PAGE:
Jess Thon, co-founder of TourettesHero, opened the Inclusive Practice in Action workshop with an inspiring keynote on inclusion. This one day of workshops and discussions focused on the themes of Early Years, Youth Voice and Social Justice. TourettesHero celebrates the humor and spontaneous creativity that comes from someone with this condition. The mission of this organization is to change the world one tic at a time. Jess shared how her thinking around tourettes transformed when Matthew Pountney, the co-founder of TourettesHero, described her tourettes as a crazy language generating machine and not doing something with it would be wasteful. Jessʼ tics have inspired creative thinking and visual art because her tics often combine words or phrases that spark a new way of seeing things. Examples include: "Hey Siri, butter my toast." "Bought you a helicopter and a standing ovation." "A Jedi Knight in dungarees."
This quote came from her video, Hereʼs to Laughing (her tics are in parentheses):
"Adults are often nervous about even calling me disabled. They clearly see it as a negative term. I donʼt see it that way at all. Saying Iʼm disabled acknowledges the barriers I face because of a collective failure to consider difference (biscuit). Pretending these barrier donʼt exist doesnʼt make them go away (biscuit)...As soon as we stop shying away from difference, we can start appreciating our similarities (hedgehogs, cats, biscuits)."
Jess shared five ideas to help shape the future of young people because being inclusive doesnʼt have to be difficult:
Their last two points really resonated with me: find ways to stay connected even when the program is over and help them enter this world by showing them how. In many ways, this young man addressed the importance of social and cultural capital, which Alastair Wilson and Katie Hunter at the University of Strathclyde have tried to address with their Intergenerational Mentoring Network, which supports one-to-one mentoring to improve outcomes for youth as they progress through the education system. The network draws on the knowledge, experience and networks of older adults and retirees to help students successfully access careers in which theyʼre interested.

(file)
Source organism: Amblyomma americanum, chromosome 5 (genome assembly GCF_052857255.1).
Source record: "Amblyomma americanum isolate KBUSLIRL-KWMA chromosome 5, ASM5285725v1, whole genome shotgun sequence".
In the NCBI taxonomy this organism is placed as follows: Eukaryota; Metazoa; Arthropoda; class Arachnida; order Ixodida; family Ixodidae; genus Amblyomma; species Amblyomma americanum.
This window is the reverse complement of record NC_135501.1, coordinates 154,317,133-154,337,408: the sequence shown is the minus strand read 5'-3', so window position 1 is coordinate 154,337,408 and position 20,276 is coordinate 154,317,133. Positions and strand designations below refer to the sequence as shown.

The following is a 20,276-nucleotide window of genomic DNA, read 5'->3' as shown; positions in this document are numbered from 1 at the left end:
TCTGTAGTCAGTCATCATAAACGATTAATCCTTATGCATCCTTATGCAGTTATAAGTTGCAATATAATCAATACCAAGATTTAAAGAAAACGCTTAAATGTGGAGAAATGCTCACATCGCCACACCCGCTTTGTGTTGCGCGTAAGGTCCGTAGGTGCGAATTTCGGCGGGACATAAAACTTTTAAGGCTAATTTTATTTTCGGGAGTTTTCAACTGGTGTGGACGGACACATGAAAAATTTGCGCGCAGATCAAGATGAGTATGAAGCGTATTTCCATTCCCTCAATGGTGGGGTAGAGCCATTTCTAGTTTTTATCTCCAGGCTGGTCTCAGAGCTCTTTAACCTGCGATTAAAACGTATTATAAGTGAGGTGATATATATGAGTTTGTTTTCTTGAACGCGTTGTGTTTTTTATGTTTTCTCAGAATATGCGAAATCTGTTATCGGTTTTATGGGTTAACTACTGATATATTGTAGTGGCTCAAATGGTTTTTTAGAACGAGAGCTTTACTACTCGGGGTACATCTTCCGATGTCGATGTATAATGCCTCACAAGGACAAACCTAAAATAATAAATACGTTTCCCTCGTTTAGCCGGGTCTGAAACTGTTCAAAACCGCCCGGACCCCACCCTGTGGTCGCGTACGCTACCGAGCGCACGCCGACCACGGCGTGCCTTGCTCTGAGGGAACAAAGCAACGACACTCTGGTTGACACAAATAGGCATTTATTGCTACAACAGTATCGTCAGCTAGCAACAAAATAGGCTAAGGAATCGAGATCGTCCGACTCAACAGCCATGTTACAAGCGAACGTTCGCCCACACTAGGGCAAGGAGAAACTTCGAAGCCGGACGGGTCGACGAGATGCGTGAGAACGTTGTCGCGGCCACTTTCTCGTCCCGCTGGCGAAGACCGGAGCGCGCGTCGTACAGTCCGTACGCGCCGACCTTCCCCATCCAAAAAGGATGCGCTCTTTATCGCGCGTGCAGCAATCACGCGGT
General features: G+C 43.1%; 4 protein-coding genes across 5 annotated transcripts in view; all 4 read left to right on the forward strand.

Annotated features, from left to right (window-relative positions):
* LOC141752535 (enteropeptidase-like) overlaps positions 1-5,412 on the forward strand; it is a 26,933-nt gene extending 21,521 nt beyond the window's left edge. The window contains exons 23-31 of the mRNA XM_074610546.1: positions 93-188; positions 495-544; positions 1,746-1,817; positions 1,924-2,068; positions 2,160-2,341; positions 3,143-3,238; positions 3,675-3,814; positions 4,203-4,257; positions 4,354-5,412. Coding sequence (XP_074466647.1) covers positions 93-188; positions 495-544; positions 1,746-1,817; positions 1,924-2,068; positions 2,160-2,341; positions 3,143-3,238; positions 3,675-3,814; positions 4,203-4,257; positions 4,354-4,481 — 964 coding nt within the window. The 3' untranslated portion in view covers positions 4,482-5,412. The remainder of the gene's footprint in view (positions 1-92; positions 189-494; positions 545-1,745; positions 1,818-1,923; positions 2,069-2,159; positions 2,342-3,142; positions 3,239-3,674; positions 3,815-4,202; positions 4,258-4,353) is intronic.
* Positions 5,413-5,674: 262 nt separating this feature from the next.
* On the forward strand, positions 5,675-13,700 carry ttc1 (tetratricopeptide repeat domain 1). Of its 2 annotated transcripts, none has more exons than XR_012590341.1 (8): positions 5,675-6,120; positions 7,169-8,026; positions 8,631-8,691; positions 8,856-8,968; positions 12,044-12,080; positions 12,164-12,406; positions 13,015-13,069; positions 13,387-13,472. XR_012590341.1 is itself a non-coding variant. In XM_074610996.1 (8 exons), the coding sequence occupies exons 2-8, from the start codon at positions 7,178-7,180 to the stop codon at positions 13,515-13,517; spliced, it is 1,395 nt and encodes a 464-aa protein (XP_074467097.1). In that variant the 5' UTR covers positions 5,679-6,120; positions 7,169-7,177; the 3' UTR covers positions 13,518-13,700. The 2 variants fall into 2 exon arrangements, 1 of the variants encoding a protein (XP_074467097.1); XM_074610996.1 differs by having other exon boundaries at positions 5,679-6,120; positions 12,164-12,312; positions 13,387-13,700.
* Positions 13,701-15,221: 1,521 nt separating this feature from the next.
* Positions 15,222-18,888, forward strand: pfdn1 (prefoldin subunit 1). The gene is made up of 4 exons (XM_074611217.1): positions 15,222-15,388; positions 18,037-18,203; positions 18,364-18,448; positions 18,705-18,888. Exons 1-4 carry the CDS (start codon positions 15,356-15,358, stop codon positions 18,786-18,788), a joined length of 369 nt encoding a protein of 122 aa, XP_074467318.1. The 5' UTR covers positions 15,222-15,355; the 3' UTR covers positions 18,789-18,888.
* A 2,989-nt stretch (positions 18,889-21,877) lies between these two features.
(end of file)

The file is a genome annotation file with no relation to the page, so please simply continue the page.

I also had a chance to network with many professionals interested in the intersection between music education, inclusion and social justice. Katy Robinson from the National Foundation for Youth Music shared this Reports and Resource page, which includes Youth Music evaluation tools and a quality framework.
And last but not least, I met Fran Hannan, Managing Director of Musical Futures (MF). She is one of the main reasons why I am here in the UK. The work that she has done in the field of making music accessible to all students is inspiring. I am excited to take Musical Futuresʼ trainings that she and her Champion MF teachers will be offering throughout my tenure here. She also has connected me to schools throughout the UK that are implementing Musical Futures approaches in their music class. Thank you, Fran, for your generous spirit! I look forward to March when Iʼll be attending your Just Play training in Carlisle.
This is a personal blog, sharing my experiences living in the UK from January - June 2019 as a Fulbright Distinguished Award in Teaching scholar. This blog is not an official site of the Fulbright Program or the U.S. Department of State. The views expressed on this site are entirely my own and do not represent the views of the Fulbright Program, the U.S. Department of State, or any of its partner organizations.